A college student charged with a hate-fueled attack on a Muslim taxi driver was freed on bail Tuesday, staying silent about a stabbing that helped heighten concerns about tolerance in the weeks before the ninth anniversary of the Sept. 11 terror attacks.
An impassive Michael Enright said nothing as he left court, arm-in-arm with his mother and surrounded by about a half-dozen supporters. His mother, Cathy, declined to comment.
Enright, 21, had been jailed since his Aug. 24 arrest. Manhattan state Supreme Court Justice Richard Carruthers set his bail last week at $500,000; Enright's family put up a suburban home and other assets to free him. He's due back in court Dec. 8.
Enright asked cab driver Ahmed Sharif whether he was Muslim, uttered an Arabic greeting and told him to "consider this a checkpoint" before slashing him in the neck, authorities said. The Bangladeshi driver survived.
Enright initially told police that Sharif tried to rob him and he'd defended himself, prosecutors said. The film student later declared to police that he was "a patriot," according to prosecutors.
Enright has pleaded not guilty to attempted murder and assault, both charged as hate crimes. His lawyer, Lawrence Fisher, has said the film student was beset by alcoholism and by post-traumatic stress disorder from a trip to Afghanistan.
Enright went there last spring to shoot a documentary and was briefly embedded with troops. He was profoundly disturbed by his experiences, according to his lawyer. Enright was held for a time in a psychiatric ward, though prosecutors have questioned whether he has serious psychiatric problems.
When arrested, Enright was carrying notebooks describing his Afghanistan experiences — as well as an empty bottle of scotch, authorities said. He told police he had downed a pint of it.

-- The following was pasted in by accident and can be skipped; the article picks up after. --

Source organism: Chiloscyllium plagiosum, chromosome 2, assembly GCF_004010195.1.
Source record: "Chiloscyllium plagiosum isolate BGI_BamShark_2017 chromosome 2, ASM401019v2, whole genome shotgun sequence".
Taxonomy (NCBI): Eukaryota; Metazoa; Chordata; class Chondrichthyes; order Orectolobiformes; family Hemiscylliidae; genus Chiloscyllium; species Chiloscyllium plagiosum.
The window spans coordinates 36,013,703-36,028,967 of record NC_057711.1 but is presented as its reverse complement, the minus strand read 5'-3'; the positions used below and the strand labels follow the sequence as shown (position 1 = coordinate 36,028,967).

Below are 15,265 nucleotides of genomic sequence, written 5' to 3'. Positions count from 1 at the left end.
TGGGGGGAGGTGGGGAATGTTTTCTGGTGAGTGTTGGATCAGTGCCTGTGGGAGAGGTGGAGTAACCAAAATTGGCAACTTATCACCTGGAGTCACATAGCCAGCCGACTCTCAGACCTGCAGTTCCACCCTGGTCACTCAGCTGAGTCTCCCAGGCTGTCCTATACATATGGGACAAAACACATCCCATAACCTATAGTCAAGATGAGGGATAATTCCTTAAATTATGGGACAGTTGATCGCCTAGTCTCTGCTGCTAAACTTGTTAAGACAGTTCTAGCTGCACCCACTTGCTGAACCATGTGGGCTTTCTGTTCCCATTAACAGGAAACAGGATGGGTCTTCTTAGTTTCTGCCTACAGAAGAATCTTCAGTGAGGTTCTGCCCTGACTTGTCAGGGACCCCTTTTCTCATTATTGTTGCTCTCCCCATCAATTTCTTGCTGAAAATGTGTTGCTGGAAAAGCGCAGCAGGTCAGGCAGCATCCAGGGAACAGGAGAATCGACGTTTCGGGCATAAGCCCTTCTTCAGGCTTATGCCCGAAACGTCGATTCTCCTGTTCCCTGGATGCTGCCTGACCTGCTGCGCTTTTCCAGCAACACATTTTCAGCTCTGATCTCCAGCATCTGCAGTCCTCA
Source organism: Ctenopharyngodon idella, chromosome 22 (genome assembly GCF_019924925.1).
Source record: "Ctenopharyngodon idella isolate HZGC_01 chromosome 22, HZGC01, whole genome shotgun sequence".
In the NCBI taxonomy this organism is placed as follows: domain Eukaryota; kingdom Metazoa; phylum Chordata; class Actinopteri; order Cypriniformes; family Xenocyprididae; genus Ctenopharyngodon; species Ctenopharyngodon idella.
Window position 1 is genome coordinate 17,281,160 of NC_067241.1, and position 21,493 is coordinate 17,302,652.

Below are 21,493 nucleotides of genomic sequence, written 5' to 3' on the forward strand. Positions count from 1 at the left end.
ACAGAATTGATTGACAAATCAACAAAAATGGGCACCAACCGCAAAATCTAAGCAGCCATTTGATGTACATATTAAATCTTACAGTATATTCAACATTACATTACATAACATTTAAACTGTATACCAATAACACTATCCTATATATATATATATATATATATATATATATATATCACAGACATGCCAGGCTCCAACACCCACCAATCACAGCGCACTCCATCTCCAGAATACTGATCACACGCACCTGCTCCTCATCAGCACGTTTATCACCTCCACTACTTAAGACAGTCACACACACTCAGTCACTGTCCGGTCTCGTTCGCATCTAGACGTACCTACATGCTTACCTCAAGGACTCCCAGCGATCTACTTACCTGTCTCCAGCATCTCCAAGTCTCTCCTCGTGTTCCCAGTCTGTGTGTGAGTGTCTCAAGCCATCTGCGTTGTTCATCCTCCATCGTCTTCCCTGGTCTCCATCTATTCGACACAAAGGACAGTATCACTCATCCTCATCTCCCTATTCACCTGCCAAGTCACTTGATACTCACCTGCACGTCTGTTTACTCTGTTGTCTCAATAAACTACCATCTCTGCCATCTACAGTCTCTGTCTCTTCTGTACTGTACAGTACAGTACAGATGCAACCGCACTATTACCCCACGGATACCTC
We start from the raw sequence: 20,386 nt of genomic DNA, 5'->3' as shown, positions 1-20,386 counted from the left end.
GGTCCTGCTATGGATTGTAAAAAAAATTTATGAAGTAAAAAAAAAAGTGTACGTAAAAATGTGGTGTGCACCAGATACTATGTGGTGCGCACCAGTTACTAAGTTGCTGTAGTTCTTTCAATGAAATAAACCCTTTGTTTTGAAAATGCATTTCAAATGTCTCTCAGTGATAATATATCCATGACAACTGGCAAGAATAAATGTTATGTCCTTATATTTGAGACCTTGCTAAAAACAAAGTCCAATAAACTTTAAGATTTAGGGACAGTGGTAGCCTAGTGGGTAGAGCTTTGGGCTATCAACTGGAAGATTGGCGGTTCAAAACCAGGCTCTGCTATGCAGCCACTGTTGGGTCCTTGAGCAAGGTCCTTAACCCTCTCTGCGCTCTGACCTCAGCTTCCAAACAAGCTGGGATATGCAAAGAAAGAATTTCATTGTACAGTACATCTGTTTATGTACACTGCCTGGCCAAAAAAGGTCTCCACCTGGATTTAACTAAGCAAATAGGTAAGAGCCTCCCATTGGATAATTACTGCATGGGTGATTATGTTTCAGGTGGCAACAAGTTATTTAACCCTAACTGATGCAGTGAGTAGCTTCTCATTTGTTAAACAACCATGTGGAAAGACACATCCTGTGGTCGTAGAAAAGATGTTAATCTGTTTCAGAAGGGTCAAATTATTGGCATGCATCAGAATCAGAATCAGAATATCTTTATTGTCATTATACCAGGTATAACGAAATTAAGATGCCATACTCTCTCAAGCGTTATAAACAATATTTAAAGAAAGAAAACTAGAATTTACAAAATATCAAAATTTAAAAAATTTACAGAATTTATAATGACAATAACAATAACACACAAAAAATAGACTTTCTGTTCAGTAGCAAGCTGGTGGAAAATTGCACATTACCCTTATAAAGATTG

While free on bail, he'll have to get alcohol-abuse treatment and mental-health care, avoid bars or clubs that serve alcohol, wear an electronic monitor that tracks his whereabouts and comply with an 8 p.m. curfew at his home in Brewster, N.Y., about 60 miles north of Manhattan.
Enright's arrest came at a fraught moment in relations between Muslims and others in the U.S. As the Sept. 11 anniversary neared, an emotional debate over a planned Islamic center and mosque two blocks from ground zero grew into a political flashpoint, figuring in campaigns and commentary around the country and spurring protests and counterprotests.
Opponents say a mosque doesn't belong so near the site of a terror attack carried out by Islamic extremists. Supporters say the plan speaks to religious freedom.
In a nod to the contentious context surrounding the Sharif's stabbing, Mayor Michael Bloomberg appeared with the driver and called for people to "understand that we can have a discourse."